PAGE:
Bordelon Marine builds series of new PSVs

Written by Marine Log Staff

Stingray340x255AUGUST 10, 2012—The first in a new series of DP-2 Platform Supply/Multi-Purpose Supply Vessels under construction for Bordelon Marine in Houma, LA, is expected to be delivered in January 2013.

Called the M/V Connor Bordelon, the 252 ft x 52 ft x 18 ft PSV/MPSV is “a prototype design that incorporates a number of cutting edge features and capabilities, only commonly found in much larger new generation vessels,” says Bordelon Marine President & CEO Wes Bordelon. “The concept here is to give our clients a more affordable MPSV or light IMR/ROV support vessel option.”

The Stingray Class vessels have “been a dream of ours for several years now,” says Bordelon. “We wanted a vessel that was truly a multi-purpose hybrid type design that stayed within a reasonable size and cost range to the client. This vessel does that very well. It offers all of the necessary cutting edge technologies and capabilities, but keeps it all within a 3,400 DW boat.”

Under construction at Bordelon Marine’s shipyard in Houma, the Stingray Class vessels have ample room for cargo and equipment with  clear deck of 8,272 square feet—188 ft x 44 ft.

And these vessels are speedy, with a top speed of 14 knots and environmentally friendly with electronic, Tier 3 compliant engines. Propulsion for each Stringray will be supplied by two Cummins QSK 60-M Tier 3 compliant diesel engines that each drive a Schottel 1215, 220 hp Z-Drive. Each vessel swill also have two Schottel STT2, 1020 hp bow thrusters.

Each Stingray will be able to hold 158,400 g fuel oil cargo, 4,000 ft3 bulk mud cargo, 9,600 bbl liquid mud cargo in three separate systems and 121,900 g potable water cargo.

All onboard systems are fully automated and controlled from the bridge. The vessels will each be able to accommodate up to 40 passengers and feature an internal ROV office and control room. The Stingray series are ABS SOLAS classed, Full Oceans, L&I, ACCU, FIFI 1, DP2, AMS.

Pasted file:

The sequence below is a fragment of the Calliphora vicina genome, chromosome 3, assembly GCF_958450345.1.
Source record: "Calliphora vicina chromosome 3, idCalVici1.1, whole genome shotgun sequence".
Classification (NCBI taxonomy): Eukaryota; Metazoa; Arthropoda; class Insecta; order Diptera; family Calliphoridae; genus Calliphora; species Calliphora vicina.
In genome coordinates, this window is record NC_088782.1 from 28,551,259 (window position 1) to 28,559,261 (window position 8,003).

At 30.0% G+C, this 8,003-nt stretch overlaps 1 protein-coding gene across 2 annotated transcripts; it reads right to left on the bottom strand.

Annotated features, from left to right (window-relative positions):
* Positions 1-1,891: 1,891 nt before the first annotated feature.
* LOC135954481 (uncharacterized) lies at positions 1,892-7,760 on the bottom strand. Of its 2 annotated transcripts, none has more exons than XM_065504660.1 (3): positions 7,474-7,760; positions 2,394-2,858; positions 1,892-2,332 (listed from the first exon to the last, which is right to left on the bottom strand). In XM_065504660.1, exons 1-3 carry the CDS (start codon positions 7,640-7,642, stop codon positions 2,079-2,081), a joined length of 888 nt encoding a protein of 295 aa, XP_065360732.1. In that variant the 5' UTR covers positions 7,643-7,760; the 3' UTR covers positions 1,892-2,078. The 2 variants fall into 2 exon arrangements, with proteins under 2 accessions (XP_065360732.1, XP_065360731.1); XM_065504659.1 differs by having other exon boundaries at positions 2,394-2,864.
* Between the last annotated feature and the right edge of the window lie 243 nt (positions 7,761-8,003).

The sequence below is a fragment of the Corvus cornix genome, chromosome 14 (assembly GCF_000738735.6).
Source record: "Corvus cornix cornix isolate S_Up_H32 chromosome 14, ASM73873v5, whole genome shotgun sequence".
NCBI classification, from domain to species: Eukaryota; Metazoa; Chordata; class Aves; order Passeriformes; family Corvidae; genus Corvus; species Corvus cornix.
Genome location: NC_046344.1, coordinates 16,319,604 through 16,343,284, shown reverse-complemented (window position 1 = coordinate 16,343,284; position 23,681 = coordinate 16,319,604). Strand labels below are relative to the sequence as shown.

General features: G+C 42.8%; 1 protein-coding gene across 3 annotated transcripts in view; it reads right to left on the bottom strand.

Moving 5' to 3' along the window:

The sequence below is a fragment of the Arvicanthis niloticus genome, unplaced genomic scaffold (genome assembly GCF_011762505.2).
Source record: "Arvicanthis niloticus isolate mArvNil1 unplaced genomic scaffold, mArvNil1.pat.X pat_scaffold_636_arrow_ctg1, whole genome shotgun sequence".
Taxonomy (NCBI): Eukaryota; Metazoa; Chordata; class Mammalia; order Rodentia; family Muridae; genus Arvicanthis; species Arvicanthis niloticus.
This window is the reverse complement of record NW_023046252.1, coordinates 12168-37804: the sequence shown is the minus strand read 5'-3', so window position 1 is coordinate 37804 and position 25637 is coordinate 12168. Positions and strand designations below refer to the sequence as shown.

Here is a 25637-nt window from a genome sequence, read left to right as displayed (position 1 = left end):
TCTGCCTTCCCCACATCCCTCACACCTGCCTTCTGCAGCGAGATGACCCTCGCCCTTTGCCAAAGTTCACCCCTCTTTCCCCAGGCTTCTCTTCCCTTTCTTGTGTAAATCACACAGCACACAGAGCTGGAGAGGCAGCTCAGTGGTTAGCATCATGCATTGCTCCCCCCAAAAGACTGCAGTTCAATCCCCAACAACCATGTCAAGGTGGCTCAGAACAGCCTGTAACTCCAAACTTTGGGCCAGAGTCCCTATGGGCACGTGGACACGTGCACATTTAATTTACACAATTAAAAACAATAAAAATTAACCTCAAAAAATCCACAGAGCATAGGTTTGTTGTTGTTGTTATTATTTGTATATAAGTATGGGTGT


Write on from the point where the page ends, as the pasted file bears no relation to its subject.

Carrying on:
“We gave a lot of thought and consideration to the comfort of the mariners, when we designed this vessel. These boats are the home away from home for our guys, and you can’t expect them to be safe, smart, and productive unless they are well rested and comfortable with their surroundings. Each stateroom has a private head, individual climate controls, and TV, internet and phone connections,” says Bordelon.

Adds Bordelon: “People always ask me why on earth would I want to be in the ship building business? It’s messy, expensive, and incredibly risky. Well for us it’s simply about the boats. If you stay in this business long enough, you develop a genuine affection and appreciation for these boats.  Some people look at them and see a big hunk of rusty steel. I see an amazing balance of power, engineering, and thought. We wanted to be able to build a unique vessel that was our design alone, and to the needs and standards of our customers. We also wanted to build the vessel on our timeline and make whatever changes we needed, with a focus on quality instead of just price and schedule. A shipyard gives you the options to do all of those things. Plus at the end of the day, you have a lot of real big Tonka toys to play with.“ 

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